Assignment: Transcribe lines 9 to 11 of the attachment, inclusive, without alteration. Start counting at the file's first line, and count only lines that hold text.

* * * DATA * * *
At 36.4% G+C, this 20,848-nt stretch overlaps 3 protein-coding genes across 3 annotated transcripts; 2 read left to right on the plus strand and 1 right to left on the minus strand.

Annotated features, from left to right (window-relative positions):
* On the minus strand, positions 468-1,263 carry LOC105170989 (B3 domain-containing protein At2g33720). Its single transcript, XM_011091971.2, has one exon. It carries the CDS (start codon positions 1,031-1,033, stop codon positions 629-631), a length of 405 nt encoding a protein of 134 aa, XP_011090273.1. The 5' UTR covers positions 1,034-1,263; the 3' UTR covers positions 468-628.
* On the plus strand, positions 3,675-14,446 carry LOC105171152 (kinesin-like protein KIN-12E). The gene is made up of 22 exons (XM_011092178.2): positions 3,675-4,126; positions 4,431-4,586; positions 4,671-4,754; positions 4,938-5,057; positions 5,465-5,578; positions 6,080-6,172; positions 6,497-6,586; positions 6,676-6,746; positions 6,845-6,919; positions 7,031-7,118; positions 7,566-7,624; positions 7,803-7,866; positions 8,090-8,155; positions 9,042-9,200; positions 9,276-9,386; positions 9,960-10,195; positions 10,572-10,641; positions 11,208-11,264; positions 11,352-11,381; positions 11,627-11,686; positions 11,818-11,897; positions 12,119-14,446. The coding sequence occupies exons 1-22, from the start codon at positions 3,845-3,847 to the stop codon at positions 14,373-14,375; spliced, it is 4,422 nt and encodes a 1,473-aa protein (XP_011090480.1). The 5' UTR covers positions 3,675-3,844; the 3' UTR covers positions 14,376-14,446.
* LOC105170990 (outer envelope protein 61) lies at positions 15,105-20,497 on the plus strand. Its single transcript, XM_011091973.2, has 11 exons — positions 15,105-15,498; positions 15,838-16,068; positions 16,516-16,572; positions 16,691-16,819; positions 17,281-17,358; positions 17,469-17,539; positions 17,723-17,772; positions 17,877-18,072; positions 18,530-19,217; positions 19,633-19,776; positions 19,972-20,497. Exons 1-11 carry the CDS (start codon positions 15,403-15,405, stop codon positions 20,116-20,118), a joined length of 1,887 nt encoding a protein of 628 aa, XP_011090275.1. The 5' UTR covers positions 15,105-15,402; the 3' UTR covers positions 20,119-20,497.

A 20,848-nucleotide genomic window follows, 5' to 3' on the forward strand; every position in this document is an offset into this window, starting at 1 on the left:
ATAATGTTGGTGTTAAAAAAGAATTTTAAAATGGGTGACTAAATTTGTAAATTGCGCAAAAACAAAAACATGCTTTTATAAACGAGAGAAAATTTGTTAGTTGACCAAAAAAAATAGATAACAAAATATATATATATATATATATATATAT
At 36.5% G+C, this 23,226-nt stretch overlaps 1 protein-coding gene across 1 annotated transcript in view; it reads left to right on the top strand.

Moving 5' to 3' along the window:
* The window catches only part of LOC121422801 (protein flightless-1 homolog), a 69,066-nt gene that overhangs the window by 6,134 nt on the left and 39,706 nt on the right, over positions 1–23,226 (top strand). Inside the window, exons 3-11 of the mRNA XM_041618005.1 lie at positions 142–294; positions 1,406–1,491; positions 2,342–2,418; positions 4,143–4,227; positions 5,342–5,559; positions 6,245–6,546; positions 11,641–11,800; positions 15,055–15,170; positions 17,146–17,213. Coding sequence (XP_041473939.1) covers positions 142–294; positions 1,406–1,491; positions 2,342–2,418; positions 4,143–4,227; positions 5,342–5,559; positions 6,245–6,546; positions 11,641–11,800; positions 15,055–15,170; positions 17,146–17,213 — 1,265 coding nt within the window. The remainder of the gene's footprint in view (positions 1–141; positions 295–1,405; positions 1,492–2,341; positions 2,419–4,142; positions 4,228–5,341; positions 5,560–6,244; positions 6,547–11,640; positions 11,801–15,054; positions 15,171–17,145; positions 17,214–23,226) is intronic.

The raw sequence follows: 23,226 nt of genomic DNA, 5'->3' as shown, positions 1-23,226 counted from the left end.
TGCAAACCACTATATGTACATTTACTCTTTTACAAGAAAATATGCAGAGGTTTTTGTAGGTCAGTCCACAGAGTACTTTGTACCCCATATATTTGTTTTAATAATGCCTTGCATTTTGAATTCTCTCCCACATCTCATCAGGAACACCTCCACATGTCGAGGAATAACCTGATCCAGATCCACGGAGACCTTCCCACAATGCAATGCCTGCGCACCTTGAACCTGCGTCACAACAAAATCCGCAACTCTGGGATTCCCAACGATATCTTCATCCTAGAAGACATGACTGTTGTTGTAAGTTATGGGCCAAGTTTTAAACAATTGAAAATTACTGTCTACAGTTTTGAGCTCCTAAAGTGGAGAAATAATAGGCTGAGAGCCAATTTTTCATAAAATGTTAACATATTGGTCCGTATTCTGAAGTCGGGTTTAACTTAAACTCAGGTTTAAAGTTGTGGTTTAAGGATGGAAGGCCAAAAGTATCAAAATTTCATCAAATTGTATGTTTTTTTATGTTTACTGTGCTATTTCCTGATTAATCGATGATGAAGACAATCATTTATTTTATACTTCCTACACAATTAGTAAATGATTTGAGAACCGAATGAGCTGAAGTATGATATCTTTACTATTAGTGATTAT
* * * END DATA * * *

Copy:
Moving 5' to 3' along the window:
* The window catches only part of LOC121422801 (protein flightless-1 homolog), a 69,066-nt gene that overhangs the window by 6,134 nt on the left and 39,706 nt on the right, over positions 1–23,226 (top strand). Inside the window, exons 3-11 of the mRNA XM_041618005.1 lie at positions 142–294; positions 1,406–1,491; positions 2,342–2,418; positions 4,143–4,227; positions 5,342–5,559; positions 6,245–6,546; positions 11,641–11,800; positions 15,055–15,170; positions 17,146–17,213. Coding sequence (XP_041473939.1) covers positions 142–294; positions 1,406–1,491; positions 2,342–2,418; positions 4,143–4,227; positions 5,342–5,559; positions 6,245–6,546; positions 11,641–11,800; positions 15,055–15,170; positions 17,146–17,213 — 1,265 coding nt within the window. The remainder of the gene's footprint in view (positions 1–141; positions 295–1,405; positions 1,492–2,341; positions 2,419–4,142; positions 4,228–5,341; positions 5,560–6,244; positions 6,547–11,640; positions 11,801–15,054; positions 15,171–17,145; positions 17,214–23,226) is intronic.

The raw sequence follows: 23,226 nt of genomic DNA, 5'->3' as shown, positions 1-23,226 counted from the left end.